Study Fluoride exposure during pregnancy linked to increased risk of childhood neurobehavioral problems (May 2024, n=229 mother-child pairs) Maternal Urinary Fluoride and Child Neurobehavior at Age 36 Months

Michael Harrop

Active member
Jul 6, 2023

A new study, led by researchers at the Keck School of Medicine of USC

Children exposed to an additional 0.68 milligrams per liter of fluoride in the womb were 1.83 times more likely to show behavioral problems considered to be clinically significant or borderline clinically significant. Specifically, children exposed to more fluoride had more problems with emotional reactivity, somatic complaints (such as headaches and stomachaches), anxiety and symptoms linked to autism.

These population-level findings add to existing evidence from animal studies showing that fluoride can harm neurodevelopment, as well as data from studies conducted in Canada, Mexico and other countries showing that prenatal exposure to fluoride is linked with a lower IQ in early childhood.

"This is the first U.S.-based study to examine this association. Our findings are noteworthy, given that the women in this study were exposed to pretty low levels of fluoride—levels that are typical of those living in fluoridated regions within North America,"

Currently, no official recommendations exist for limiting fluoride consumption during pregnancy, but the researchers hope these findings can help stimulate change.

"There are no known benefits to the fetus from ingesting fluoride," Malin said. "And yet now we have several studies conducted in North America suggesting that there may be a pretty significant risk to the developing brain during that time."

Key Points​

Question Is prenatal fluoride exposure associated with child neurobehavior in a US-based sample?

Findings In this cohort study of 229 pregnant women and their children, a 0.68 mg/L (ie, 1 IQR) increase in specific gravity–adjusted maternal urinary fluoride during pregnancy was associated with nearly double the odds of T scores for total child neurobehavioral problems being in the borderline clinical or clinical range.

Meaning These findings suggest that prenatal fluoride exposure may increase risk of neurobehavioral problems among children living in an optimally fluoridated area in the US.


Importance Recent studies in Canadian and Mexican populations suggest an association of higher prenatal fluoride exposure with poorer neurobehavioral development, but whether this association holds for US-based populations is unknown.

Objective To examine associations of third trimester maternal urinary fluoride (MUF) with child neurobehavior at age 3 years in the US.

Design, Setting, and Participants This prospective cohort study utilized urine samples archived from 2017 to 2020 and neurobehavioral data assessed from 2020 to 2023 from the Maternal and Developmental Risks from Environmental and Social Stressors (MADRES) pregnancy cohort, which consisted of predominately Hispanic women residing in Los Angeles, California. Cohort eligibility criteria at recruitment included being 18 years of age or older, less than 30 weeks’ gestation, and a fluent English or Spanish speaker. Exclusion criteria included having a disability preventing participation or provision of informed consent, being HIV positive or incarcerated, and having a multiple gestation pregnancy. There were 263 mother-child pairs who completed the 3-year study visit. In this analysis, women who reported prenatal smoking were excluded. Data analysis was conducted from October 2022 to March 2024.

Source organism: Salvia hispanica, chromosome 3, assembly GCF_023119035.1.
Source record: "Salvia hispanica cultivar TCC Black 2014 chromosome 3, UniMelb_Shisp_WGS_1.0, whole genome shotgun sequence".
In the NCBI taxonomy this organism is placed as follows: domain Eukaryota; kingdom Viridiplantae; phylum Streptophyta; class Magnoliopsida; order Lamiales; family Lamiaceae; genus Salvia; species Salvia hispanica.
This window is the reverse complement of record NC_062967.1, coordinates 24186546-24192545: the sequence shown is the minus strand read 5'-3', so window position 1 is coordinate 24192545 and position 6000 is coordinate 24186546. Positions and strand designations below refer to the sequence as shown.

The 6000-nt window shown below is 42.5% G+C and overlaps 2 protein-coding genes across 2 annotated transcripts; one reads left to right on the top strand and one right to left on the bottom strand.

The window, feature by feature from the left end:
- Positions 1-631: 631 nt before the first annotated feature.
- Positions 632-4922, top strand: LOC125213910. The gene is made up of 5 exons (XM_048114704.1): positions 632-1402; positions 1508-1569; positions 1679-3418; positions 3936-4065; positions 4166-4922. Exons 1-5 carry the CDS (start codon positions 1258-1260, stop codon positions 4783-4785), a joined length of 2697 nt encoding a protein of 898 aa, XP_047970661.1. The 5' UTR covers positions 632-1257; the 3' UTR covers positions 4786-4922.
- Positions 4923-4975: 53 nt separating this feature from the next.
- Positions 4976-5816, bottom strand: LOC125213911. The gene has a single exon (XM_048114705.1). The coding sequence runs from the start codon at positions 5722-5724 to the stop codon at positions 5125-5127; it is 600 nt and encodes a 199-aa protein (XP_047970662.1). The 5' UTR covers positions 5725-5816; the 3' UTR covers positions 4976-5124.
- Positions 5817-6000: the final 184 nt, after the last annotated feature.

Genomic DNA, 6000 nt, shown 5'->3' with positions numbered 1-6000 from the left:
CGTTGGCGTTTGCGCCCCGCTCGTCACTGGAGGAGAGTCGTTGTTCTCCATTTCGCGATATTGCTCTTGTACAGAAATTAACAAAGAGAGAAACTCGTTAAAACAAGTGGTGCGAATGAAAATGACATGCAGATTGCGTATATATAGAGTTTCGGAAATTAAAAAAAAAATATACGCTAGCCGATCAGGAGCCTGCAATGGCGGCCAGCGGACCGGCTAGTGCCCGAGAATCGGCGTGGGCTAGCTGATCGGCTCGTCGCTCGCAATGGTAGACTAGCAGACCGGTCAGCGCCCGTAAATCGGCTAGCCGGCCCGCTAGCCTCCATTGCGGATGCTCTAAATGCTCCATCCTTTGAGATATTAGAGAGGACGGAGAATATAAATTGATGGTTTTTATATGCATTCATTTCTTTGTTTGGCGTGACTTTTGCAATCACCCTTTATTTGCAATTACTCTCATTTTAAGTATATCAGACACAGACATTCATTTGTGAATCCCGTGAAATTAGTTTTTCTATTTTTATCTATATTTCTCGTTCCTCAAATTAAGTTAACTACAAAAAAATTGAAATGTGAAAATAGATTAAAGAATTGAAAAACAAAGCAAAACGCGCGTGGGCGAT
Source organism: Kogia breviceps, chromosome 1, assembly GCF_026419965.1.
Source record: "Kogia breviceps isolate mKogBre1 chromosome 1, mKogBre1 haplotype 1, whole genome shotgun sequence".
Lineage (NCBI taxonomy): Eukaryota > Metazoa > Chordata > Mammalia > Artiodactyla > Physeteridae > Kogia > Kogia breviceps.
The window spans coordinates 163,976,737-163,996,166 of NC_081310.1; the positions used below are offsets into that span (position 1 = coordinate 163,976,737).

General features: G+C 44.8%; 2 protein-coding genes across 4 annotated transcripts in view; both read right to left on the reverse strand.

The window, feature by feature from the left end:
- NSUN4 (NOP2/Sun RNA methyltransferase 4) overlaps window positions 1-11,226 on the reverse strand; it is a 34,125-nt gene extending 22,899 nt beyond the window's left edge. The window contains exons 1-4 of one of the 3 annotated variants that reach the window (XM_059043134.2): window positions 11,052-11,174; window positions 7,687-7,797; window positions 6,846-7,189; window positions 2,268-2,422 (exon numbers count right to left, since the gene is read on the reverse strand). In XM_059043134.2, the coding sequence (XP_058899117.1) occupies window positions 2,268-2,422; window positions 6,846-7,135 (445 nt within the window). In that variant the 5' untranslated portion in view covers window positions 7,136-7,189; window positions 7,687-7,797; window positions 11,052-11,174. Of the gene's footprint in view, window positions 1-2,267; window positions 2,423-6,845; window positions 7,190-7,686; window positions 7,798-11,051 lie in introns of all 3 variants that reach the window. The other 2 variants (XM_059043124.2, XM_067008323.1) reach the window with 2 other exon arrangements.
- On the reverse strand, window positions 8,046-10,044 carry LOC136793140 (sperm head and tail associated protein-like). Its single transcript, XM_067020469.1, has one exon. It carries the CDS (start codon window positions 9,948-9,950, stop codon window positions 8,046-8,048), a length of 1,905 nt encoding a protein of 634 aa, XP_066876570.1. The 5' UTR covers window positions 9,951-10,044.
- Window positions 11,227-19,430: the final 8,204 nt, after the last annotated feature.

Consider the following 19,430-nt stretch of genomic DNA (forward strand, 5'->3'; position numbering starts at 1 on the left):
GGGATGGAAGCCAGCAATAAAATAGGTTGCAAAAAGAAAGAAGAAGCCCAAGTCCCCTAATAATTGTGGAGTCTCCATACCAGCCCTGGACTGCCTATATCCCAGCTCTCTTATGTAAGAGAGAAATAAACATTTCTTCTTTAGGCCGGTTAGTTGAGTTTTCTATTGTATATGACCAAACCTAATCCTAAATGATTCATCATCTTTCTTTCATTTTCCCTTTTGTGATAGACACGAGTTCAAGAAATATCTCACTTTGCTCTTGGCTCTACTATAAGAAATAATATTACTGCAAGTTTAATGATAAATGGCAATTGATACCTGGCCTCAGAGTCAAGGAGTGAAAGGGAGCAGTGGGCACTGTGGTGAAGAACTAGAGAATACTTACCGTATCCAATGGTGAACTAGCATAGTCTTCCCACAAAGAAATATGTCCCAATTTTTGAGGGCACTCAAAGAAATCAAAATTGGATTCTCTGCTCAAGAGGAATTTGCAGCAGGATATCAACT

Exposure Specific gravity-adjusted MUF (MUFSG), a biomarker of prenatal fluoride exposure.

Main Outcomes and Measures Neurobehavior was quantified using the Preschool Child Behavior Checklist (CBCL), which included composite scores for Total Problems, Internalizing Problems, and Externalizing Problems. CBCL composite T scores range from 28 to 100. T scores from 60 to 63 are in the borderline clinical range, whereas scores above 63 are in the clinical range. Linear and logistic regression models adjusted for covariates were conducted.

Results A total of 229 mother-child pairs (mean [SD] maternal age, 29.45 [5.67] years; 116 female children [50.7%] and 113 male children [49.3%]) who had MUFSG measured were included in the study. Median (IQR) MUFSG was 0.76 (0.51-1.19) mg/L, and 32 participants (14.0%) had a Total Problems T score in the borderline clinical or clinical range. A 1-IQR (0.68 mg/L) increase in MUFSG was associated with nearly double the odds of the Total Problems T score being in the borderline clinical or clinical range (odds ratio, 1.83; 95% CI, 1.17-2.86; P = .008), as well as with a 2.29-point increase in T score for the Internalizing Problems composite (B = 2.29; 95% CI, 0.47-4.11; P = .01) and a 2.14-point increase in T score for the Total Problems composite (B = 2.14; 95% CI, 0.29-3.98; P = .02).

Conclusions and Relevance In this prospective cohort study of mother-child pairs in Los Angeles, California, prenatal fluoride exposure was associated with increased neurobehavioral problems. These findings suggest that there may be a need to establish recommendations for limiting fluoride exposure during the prenatal period.
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That's really interesting. I gave up fluoride when I was 29, I'm 43 now. Instead I use Uncle Henry's Tooth Powder and I get compliments all the time in my teeth. I read a study or 2 about how Flouride can calcify the pineal gland and that's why I switched. I was fluoride free when I had my son and he has never had fluoride and is 7. Teeth look good and he uses the tooth powder I use.